The Wynwood Gallery displays University students’ artistry

By Amanda M. Perez

The Wynwood Gallery displays University students’ artistry

By Amanda M. Perez
An online exhibit spotlights the talents of two University of Miami incoming Master of Fine Arts graduate students.

Rachel Alderton believes wrinkles tell a story about a person’s life. 

“Wrinkles are a physical condition relaying some of the rawest forms of personal character outwardly seen on an individual and are created with age by repetitive movements,” she said. “I enjoy witnessing this physical expression of emotion and did my best to portray it in many, if not all, of my work in this exhibit.”

Rachel Alderton
Alderton

As a printmaker, Alderton’s biggest motivation is to visually explore the mystery of the human condition which is displayed in the Wynwood Gallery’s online 2020 Incoming Graduate Student Exhibition by the Department of Art and Art History in the University of Miami College of Arts and Sciences.

She explains that her love for psychology fuels her fascination in understanding how humans emotionally function. With a bachelor's degree in psychology, she strives to focus a lot of her work with the human figure and portraiture. 

“I have a fascination with the physical, intellectual, and emotional facets we all possess. As my art has grown, I have become most obsessed with wrinkles and psychological motivations,” said Alderton.

Anthony Magnetti is another incoming graduate student who is being featured in the Wynwood Gallery’s online exhibition. As a past wildland firefighter and timber faller in Ogden, Utah, he finds a lot of inspiration from the industrial uses that ceramics offer.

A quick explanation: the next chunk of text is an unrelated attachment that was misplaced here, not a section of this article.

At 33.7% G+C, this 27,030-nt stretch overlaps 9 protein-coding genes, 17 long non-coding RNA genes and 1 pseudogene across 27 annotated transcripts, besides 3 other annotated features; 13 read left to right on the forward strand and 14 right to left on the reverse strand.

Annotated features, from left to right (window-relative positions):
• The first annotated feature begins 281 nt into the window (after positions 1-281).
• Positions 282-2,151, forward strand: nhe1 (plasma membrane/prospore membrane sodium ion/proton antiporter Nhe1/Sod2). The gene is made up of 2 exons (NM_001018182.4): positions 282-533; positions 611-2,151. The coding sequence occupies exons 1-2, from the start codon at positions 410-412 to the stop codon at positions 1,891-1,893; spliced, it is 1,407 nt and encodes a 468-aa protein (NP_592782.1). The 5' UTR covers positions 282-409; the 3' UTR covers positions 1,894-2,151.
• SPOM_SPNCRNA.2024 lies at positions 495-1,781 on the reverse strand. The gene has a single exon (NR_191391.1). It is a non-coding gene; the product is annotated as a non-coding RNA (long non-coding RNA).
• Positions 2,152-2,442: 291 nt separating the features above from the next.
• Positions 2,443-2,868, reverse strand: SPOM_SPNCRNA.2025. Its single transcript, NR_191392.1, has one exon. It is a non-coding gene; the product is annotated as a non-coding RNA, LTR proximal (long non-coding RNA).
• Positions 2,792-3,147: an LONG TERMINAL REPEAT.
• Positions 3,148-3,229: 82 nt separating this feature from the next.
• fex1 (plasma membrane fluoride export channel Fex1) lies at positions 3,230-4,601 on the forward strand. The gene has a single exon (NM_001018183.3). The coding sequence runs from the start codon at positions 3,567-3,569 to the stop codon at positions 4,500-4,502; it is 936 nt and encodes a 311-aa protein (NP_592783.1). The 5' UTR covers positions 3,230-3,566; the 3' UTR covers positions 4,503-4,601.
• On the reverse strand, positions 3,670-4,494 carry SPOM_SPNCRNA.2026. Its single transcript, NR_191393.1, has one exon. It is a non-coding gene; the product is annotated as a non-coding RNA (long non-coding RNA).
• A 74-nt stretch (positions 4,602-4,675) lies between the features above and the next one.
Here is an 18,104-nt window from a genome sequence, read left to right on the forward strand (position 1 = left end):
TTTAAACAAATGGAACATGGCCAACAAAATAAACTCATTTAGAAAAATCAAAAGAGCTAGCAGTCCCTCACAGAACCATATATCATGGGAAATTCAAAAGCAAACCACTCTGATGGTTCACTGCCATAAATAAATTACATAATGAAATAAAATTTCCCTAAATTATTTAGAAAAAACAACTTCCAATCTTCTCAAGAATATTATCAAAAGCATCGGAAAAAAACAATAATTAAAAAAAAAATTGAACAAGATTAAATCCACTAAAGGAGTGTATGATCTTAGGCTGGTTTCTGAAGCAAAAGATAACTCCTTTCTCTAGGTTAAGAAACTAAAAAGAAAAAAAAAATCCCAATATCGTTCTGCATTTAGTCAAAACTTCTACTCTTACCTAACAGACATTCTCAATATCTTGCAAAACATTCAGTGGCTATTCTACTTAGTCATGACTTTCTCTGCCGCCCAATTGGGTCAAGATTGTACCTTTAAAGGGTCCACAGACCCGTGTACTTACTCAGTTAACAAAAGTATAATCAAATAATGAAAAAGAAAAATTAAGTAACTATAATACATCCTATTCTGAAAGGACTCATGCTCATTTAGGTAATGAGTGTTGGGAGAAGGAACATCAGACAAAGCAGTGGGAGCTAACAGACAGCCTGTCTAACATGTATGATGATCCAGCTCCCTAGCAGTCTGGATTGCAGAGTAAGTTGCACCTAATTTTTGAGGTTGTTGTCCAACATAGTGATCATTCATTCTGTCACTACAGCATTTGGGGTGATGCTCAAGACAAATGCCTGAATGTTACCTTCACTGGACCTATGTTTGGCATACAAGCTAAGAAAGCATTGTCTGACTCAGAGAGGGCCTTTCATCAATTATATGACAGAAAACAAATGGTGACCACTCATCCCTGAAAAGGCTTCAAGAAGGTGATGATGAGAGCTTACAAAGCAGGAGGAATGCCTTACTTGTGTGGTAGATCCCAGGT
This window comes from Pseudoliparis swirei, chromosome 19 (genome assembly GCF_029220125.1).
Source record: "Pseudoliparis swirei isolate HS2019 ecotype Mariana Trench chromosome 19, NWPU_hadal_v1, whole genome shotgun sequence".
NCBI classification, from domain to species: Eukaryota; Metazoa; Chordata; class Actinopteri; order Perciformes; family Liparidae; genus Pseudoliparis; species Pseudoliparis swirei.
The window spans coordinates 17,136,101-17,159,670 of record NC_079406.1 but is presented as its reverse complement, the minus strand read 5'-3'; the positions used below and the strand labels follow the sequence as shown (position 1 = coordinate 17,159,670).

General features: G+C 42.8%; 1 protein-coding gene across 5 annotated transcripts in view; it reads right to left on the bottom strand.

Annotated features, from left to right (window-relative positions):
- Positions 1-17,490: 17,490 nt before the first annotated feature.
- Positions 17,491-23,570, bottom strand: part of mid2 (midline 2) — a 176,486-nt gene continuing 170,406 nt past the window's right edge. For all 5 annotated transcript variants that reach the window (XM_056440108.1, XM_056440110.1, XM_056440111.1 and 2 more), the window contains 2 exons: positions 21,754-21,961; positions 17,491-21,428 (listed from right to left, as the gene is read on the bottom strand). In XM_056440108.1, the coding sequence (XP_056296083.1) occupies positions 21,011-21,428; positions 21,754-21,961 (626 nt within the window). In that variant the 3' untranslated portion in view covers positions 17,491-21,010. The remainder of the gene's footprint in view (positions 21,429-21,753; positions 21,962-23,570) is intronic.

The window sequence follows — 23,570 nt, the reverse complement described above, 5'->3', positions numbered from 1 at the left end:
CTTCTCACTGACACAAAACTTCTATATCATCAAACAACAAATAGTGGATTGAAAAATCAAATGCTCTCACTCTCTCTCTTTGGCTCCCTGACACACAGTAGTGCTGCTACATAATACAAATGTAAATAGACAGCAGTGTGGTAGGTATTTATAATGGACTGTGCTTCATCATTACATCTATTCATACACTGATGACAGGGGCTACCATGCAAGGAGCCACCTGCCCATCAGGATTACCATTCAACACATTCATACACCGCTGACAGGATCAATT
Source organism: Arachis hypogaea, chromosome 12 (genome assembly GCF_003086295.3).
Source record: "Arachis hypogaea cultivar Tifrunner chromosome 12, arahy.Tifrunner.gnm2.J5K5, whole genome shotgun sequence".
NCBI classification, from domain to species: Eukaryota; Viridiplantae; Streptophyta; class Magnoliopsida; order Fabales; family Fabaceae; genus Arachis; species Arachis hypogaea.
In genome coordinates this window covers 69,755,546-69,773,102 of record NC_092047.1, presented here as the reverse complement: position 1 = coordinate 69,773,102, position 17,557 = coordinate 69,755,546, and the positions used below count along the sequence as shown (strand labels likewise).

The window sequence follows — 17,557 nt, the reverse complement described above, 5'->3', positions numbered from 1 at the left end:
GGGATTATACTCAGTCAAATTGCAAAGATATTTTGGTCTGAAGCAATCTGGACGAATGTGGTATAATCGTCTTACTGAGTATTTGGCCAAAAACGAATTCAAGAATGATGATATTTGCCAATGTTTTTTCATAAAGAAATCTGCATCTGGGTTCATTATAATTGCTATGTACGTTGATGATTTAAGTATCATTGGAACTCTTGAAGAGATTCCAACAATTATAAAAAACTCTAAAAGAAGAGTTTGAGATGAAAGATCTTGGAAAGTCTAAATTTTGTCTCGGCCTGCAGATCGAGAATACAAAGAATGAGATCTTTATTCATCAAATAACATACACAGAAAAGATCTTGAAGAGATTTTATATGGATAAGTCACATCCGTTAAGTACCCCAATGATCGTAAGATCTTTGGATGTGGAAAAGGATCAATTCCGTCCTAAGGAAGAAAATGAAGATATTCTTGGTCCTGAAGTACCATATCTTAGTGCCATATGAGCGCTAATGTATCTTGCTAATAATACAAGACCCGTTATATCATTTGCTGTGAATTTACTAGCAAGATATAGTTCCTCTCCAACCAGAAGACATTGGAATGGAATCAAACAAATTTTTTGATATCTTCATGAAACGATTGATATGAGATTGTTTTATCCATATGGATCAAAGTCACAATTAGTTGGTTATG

Anthony Magnetti
Magnetti

“I like referencing antique ceramic insulators I find in trees for telegraph wires and power lines,” said Magnetti. He even uses underground clay pipes that are usually used for sewage and even clay tiles, which are often found on roofs. “They are all simple in design but offer so much as a starting point for a voice and an idea,” he explained.

Magnetti said his collection spans five years of work which deals with the idea of energy.

“They are a collection of work where I use the internal atmosphere of a kiln to alter the surface of the clay. Like the ceramic insulators I find in the woods, I wanted to make pieces that have properties of insulating or containing energy,” he said.

He finds a lot of similarities between the two very different career paths he has chosen.

“With forestry work, I felled trees, fought fires, and I assisted in running a 20-person fire crew. For art, I felled trees to feed the fire in the kiln. Both fields have engaged hard workers, and both are extremely enjoyable to be a part of,” said Magnetti.

Both artists are looking forward to starting their journey at the University of Miami.

“I really enjoy being in an environment where I am able to meet and hear from other artists. Any time I can develop my personal knowledge and skills while understanding others, I am enjoying myself. It is incredible to be surrounded by so many creative minds and passionate people who respect each other’s talents,” said Alderton. 

“I'm honored to have been accepted to the University of Miami and to get to represent my new school for the first time in this exhibit. I can’t wait to learn from different professors, from new peers, and use a new studio with different tools,” said Magnetti. 

Go here to view the online exhibit.